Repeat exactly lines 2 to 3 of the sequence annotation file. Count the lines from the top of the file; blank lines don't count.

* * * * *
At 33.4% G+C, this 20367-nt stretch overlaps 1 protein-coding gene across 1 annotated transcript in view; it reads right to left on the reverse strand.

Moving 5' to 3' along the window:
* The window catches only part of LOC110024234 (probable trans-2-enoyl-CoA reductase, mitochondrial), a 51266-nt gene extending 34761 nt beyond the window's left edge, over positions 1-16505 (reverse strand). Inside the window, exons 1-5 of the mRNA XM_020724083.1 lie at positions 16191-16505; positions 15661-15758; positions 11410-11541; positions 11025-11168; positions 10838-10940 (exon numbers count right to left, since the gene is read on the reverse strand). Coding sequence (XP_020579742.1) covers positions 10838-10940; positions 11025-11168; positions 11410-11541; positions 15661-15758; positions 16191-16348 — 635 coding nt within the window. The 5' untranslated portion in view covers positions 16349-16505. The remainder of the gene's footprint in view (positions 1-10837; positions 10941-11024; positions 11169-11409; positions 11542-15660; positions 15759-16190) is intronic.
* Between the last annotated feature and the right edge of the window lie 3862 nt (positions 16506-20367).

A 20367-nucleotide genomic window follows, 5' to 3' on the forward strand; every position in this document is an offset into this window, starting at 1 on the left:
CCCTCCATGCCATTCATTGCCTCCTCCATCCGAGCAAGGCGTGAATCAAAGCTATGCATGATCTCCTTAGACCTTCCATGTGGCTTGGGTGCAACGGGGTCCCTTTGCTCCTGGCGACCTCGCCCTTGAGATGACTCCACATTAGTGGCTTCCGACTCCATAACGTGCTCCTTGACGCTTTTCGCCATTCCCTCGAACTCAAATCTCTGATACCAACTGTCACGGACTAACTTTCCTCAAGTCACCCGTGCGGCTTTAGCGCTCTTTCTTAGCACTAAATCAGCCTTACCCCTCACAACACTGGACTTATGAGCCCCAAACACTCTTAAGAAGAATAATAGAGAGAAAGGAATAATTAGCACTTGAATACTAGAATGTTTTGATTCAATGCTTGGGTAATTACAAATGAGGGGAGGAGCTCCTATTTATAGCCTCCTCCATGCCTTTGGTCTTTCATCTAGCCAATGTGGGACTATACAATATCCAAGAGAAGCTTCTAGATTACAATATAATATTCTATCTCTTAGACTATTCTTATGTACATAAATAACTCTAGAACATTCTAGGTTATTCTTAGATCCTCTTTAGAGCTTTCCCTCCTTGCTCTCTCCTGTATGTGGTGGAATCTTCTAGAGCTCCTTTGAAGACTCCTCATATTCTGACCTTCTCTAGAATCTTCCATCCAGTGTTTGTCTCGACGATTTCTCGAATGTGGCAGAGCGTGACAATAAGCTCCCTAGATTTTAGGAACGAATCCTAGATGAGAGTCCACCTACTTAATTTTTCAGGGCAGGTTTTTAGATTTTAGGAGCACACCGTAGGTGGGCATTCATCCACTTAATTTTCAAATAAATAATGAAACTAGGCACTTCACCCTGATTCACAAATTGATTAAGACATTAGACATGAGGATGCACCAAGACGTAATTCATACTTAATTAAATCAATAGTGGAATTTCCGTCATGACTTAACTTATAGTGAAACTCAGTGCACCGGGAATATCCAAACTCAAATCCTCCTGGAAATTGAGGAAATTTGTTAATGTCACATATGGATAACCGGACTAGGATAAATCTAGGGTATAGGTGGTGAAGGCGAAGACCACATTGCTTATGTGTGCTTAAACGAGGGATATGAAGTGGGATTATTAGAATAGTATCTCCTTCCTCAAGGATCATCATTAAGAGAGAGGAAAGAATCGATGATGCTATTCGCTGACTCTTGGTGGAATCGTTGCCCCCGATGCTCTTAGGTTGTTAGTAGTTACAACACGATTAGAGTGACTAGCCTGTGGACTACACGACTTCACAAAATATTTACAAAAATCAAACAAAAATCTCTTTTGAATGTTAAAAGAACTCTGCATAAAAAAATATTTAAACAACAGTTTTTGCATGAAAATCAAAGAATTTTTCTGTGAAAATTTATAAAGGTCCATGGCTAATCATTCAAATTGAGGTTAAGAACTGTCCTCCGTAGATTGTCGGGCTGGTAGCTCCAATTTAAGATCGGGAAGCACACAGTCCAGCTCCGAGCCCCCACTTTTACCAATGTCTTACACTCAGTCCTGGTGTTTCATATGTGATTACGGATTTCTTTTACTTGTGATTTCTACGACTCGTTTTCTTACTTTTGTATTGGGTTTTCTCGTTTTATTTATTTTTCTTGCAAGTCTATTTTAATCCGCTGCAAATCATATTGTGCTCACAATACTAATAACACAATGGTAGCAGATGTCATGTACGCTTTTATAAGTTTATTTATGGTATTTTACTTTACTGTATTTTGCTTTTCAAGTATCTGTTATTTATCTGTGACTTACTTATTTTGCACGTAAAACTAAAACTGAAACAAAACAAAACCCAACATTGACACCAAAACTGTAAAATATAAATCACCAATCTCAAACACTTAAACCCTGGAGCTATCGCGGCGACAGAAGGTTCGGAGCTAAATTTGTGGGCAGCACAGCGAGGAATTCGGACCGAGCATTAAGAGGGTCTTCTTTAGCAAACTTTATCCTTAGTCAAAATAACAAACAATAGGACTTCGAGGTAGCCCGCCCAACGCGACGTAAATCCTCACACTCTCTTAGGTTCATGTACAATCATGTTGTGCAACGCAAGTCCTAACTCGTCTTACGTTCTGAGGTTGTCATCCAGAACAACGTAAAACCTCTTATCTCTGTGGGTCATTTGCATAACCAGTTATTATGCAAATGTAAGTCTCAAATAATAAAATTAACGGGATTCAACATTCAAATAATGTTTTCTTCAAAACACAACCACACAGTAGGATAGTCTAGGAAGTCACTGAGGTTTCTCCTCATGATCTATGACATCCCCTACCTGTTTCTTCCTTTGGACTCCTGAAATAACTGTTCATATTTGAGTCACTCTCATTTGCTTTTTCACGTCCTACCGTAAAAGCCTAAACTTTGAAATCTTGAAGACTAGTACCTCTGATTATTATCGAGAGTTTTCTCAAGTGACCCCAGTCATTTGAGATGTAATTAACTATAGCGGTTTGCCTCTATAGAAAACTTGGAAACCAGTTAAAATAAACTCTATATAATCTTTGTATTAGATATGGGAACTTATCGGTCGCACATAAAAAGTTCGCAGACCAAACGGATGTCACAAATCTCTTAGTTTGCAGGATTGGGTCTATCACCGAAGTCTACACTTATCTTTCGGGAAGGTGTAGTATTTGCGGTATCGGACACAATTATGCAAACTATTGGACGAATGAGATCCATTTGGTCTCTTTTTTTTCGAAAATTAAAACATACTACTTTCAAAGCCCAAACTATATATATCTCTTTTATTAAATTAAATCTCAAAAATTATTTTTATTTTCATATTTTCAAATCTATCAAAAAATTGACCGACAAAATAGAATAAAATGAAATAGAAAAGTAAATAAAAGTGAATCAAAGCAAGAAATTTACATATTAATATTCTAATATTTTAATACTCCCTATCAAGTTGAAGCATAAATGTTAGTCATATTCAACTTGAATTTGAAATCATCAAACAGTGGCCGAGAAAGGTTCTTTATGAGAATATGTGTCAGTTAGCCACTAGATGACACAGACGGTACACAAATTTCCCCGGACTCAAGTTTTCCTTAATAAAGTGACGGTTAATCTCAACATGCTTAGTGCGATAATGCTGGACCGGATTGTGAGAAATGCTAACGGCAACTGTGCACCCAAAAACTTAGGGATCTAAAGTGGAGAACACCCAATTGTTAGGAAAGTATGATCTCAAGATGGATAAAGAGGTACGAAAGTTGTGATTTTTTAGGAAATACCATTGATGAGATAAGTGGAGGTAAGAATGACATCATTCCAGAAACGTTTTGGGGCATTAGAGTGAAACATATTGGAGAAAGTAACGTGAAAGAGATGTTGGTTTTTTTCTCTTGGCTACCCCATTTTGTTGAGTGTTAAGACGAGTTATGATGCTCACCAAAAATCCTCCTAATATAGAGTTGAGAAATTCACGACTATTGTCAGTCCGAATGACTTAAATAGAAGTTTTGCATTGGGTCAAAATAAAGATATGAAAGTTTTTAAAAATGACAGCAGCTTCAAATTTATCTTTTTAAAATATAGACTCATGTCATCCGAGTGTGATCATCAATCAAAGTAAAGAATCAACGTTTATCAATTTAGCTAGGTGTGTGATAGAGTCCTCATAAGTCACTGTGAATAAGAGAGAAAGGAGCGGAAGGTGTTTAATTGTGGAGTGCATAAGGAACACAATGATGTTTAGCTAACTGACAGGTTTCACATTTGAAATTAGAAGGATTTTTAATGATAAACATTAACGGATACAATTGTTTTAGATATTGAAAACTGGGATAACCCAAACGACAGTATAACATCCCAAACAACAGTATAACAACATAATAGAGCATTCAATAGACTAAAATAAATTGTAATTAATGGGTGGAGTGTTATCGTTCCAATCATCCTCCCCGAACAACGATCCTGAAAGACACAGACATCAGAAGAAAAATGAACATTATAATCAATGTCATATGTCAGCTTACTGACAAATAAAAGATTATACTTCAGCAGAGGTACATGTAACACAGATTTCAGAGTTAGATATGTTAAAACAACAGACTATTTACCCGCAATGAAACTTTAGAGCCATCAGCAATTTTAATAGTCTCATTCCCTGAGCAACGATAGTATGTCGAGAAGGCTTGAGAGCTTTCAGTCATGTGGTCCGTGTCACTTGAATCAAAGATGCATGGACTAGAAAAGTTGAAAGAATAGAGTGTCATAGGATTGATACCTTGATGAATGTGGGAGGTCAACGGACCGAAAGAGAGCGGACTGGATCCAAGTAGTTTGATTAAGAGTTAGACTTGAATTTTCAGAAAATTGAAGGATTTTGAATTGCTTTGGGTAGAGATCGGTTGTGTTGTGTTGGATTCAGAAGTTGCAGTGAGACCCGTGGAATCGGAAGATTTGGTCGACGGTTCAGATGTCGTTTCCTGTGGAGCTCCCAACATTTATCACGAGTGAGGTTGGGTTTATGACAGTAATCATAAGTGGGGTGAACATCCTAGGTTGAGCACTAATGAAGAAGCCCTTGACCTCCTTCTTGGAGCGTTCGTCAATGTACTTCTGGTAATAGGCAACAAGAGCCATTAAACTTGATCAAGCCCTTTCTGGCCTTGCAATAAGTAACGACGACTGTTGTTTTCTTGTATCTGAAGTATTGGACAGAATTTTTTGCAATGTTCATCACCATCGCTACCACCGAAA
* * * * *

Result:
Moving 5' to 3' along the window:
* The window catches only part of LOC110024234 (probable trans-2-enoyl-CoA reductase, mitochondrial), a 51266-nt gene extending 34761 nt beyond the window's left edge, over positions 1-16505 (reverse strand). Inside the window, exons 1-5 of the mRNA XM_020724083.1 lie at positions 16191-16505; positions 15661-15758; positions 11410-11541; positions 11025-11168; positions 10838-10940 (exon numbers count right to left, since the gene is read on the reverse strand). Coding sequence (XP_020579742.1) covers positions 10838-10940; positions 11025-11168; positions 11410-11541; positions 15661-15758; positions 16191-16348 — 635 coding nt within the window. The 5' untranslated portion in view covers positions 16349-16505. The remainder of the gene's footprint in view (positions 1-10837; positions 10941-11024; positions 11169-11409; positions 11542-15660; positions 15759-16190) is intronic.